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Bids For Next Offshore Wind Project In Mass. Will Have Greater Focus on Equity

Three wind turbines from the Deepwater Wind project off Block Island, Rhode Island, as seen in August 2016. Massachusetts is slated to start spinning at its own offshore wind farm off the coast of Martha's Vineyard in a couple years. (Michael Dwyer/AP)
Three wind turbines from the Deepwater Wind project off Block Island, Rhode Island, as seen in August 2016. Massachusetts is slated to start spinning at its own offshore wind farm off the coast of Martha's Vineyard in a couple years. (Michael Dwyer/AP)

As the Baker administration prepares to open the bidding process for a third offshore wind project, it’s announcing some big changes — and some new requirements — for companies that want to develop a wind farm off the Massachusetts coast: bigger projects and a greater focus on diversity and equity.

Unlike the previous two rounds, where the state was soliciting projects up to 800 megawatts — enough to power about 400,000 homes — this third round will let companies bid on projects up to 1600 megawatts.

Larger bids may help companies "capture efficiencies related to transmission cabling and use of on-shore transmission interconnection points,” said Secretary of Energy and Environmental Affairs, Kathleen Theoharides during a press conference on Thursday.

She added that the state has no preference for the size of the project, and that it’s open to bids between 200-1600 megawatts. However, meeting the state's decarbonization goals will require about 15 gigawatts (or 15,000 megawatts) of offshore wind power by 2050.

Bids for this next round will also include an emphasis on environmental justice and  diversity, equity and inclusion, something environmental advocates have been pushing for. The state will require developers to spell out how they will hire and train a diverse workforce, and how they’ll build a supply chain that prioritizes underserved communities.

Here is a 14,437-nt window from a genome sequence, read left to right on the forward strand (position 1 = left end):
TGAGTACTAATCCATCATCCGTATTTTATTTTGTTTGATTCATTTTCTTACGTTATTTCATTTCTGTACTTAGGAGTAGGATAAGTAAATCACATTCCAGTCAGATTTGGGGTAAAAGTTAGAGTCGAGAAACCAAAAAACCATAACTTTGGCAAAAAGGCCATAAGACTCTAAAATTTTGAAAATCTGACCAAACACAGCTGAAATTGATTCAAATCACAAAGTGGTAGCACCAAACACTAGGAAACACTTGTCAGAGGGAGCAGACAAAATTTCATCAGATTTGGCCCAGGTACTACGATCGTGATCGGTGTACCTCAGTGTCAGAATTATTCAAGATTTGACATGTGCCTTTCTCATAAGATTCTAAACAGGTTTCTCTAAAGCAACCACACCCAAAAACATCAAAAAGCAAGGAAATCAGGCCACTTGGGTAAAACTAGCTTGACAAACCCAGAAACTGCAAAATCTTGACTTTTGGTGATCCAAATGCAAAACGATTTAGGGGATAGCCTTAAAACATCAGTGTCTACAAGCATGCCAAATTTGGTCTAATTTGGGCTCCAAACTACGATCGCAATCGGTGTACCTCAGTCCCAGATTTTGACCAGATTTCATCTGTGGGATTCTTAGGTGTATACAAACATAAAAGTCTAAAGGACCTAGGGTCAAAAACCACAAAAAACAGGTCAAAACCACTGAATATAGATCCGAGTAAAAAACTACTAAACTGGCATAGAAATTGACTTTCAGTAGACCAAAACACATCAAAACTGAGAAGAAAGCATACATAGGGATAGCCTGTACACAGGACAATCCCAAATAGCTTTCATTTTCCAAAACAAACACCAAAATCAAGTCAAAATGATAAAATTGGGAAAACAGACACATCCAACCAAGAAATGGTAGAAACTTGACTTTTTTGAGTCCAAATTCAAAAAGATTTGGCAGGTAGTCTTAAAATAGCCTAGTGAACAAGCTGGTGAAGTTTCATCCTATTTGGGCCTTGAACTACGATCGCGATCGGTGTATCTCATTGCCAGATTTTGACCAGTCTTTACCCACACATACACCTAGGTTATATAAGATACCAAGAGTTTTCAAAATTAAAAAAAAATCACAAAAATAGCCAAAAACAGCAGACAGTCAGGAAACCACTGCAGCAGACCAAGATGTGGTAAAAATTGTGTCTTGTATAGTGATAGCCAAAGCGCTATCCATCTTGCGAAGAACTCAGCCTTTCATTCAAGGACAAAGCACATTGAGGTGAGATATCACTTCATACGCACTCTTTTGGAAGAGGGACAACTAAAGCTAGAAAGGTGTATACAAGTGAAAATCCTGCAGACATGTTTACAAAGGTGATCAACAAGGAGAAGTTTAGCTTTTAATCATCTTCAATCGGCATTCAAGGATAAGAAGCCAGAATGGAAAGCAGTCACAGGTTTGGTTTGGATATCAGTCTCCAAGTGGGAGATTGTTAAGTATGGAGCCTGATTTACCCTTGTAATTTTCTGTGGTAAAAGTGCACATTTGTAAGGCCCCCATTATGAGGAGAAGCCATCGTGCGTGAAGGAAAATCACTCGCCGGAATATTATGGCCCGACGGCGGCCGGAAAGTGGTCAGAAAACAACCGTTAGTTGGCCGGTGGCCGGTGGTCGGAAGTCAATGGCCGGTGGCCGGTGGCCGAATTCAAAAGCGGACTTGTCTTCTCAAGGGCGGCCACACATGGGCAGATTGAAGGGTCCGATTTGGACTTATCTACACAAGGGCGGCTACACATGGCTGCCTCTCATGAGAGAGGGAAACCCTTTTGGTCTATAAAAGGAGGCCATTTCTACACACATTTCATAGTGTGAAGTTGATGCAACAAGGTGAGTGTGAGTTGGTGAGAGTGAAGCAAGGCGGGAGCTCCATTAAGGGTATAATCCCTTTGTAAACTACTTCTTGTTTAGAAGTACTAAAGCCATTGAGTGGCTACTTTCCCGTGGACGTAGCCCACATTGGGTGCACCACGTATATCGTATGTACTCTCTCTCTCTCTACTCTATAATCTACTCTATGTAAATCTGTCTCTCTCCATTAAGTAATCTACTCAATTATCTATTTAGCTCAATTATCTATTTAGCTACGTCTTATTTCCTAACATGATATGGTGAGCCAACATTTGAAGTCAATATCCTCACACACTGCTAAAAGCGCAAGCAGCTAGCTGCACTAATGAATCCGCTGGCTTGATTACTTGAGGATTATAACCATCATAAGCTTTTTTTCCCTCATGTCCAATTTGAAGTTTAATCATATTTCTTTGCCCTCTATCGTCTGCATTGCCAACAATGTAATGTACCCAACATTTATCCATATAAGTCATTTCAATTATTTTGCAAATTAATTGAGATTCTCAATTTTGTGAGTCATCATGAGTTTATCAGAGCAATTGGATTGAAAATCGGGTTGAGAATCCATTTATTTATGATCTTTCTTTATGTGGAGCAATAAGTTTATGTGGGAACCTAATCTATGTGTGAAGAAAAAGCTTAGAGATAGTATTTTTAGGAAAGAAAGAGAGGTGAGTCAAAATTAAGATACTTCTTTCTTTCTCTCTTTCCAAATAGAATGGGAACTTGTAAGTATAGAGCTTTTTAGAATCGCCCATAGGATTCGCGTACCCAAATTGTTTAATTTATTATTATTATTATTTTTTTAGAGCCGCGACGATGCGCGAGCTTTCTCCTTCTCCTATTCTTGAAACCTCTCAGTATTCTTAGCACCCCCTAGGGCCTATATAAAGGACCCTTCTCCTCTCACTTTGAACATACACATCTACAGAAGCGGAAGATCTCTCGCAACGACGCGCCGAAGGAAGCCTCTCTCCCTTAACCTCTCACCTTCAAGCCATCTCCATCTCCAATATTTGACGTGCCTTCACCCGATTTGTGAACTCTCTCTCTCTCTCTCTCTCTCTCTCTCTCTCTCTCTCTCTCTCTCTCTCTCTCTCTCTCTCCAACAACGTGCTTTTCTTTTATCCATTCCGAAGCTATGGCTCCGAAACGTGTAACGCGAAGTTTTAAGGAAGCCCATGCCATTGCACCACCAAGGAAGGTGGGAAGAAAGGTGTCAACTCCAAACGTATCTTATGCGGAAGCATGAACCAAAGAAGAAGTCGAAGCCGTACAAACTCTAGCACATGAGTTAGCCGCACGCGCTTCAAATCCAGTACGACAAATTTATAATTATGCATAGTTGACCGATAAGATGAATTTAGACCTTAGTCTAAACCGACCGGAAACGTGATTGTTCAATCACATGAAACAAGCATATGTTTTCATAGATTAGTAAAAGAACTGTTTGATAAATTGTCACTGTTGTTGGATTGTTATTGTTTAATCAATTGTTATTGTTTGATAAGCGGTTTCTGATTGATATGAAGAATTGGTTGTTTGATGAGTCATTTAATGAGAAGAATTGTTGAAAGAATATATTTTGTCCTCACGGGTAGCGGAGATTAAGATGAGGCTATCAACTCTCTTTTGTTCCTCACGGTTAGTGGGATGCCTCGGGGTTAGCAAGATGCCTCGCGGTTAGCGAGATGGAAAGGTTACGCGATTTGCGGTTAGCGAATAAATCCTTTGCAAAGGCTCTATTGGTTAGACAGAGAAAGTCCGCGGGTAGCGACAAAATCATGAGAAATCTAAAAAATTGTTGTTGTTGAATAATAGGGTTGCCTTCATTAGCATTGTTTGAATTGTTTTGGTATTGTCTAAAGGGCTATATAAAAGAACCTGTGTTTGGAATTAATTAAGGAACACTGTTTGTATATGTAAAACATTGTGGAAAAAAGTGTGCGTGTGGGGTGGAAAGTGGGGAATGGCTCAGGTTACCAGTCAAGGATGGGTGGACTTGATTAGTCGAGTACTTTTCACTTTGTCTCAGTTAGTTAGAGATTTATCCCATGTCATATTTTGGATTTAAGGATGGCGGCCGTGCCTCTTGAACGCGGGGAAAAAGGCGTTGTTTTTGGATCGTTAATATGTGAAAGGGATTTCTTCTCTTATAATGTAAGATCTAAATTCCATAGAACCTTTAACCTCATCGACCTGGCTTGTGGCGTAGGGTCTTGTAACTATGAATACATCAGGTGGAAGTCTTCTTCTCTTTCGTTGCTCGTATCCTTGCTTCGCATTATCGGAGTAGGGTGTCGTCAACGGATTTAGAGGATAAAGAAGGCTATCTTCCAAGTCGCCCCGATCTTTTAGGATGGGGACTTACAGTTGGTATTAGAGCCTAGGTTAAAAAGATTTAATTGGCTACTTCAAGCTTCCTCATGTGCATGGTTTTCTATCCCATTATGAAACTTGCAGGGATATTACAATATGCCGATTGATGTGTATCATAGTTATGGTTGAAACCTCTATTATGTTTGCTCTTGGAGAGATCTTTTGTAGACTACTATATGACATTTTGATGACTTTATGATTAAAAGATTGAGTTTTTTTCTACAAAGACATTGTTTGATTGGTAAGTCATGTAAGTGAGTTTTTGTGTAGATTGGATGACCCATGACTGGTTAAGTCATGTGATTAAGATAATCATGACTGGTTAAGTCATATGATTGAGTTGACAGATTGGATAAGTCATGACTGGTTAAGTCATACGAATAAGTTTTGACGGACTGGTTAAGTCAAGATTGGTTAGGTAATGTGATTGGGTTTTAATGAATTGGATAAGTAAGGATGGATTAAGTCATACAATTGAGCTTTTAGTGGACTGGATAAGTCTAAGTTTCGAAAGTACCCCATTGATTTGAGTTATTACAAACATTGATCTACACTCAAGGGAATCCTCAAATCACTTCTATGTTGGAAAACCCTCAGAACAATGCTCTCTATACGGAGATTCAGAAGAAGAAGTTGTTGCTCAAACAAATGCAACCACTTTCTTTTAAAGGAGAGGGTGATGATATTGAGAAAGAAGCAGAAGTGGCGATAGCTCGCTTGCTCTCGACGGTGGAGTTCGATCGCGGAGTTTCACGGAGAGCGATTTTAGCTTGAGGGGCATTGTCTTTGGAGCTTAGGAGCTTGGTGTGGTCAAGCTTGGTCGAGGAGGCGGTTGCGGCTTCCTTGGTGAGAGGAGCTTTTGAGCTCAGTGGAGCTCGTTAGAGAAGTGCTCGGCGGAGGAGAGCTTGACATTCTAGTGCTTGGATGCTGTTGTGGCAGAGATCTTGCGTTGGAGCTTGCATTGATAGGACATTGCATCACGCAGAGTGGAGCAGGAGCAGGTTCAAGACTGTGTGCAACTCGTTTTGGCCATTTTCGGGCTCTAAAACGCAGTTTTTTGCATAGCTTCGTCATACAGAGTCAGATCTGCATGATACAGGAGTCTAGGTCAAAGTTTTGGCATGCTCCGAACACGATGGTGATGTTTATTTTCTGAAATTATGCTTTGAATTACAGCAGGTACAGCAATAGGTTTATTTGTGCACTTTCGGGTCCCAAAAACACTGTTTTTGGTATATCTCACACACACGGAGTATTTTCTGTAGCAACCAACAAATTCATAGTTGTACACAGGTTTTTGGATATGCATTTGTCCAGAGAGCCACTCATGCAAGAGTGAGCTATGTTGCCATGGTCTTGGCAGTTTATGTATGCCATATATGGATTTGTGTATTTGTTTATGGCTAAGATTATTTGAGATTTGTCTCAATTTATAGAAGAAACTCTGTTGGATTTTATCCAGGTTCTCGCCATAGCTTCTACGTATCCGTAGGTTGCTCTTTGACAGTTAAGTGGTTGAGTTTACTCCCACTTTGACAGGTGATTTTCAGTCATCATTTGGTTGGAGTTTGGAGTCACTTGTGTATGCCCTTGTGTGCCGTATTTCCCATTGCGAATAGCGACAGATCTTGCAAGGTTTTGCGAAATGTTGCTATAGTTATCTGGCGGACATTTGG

These plans “will outline bidders’ commitment to promoting employment, procurement and contracting opportunities for minority, women, veterans, LGBT and persons with disabilities,” Theoharides said, and must include “a strategy plan to track and report on the status of environmental justice impacts, engagement and employment, including training, recruitment and hiring opportunities.”

Bidders will also be required to describe and quantify the environmental and socio-economic impacts of the project, both positive and negative, on environmental justice communities and coastal communities that host transmission hookups or other project staging grounds. And the company that wins the contract will be required to work with the state’s Department of Energy Resources to track and report its progress on the equitable economic benefits it promised.

“I think the inclusion of considerations for environmental justice and for diversity, equity and inclusion in the workforce are laying out the foundations for what could be a new clean energy, climate-friendly, economic development opportunity in the Commonwealth,” Theoharides said.

She added that it’s imperative to build a industry that’s “supportive of environmental justice concerns and incorporates those considerations and voices from those communities into the development, siting and interconnection of these projects, as well as make sure that the benefits from these projects flow directly to communities that have been adversely impacted by environmental pollution in the past.”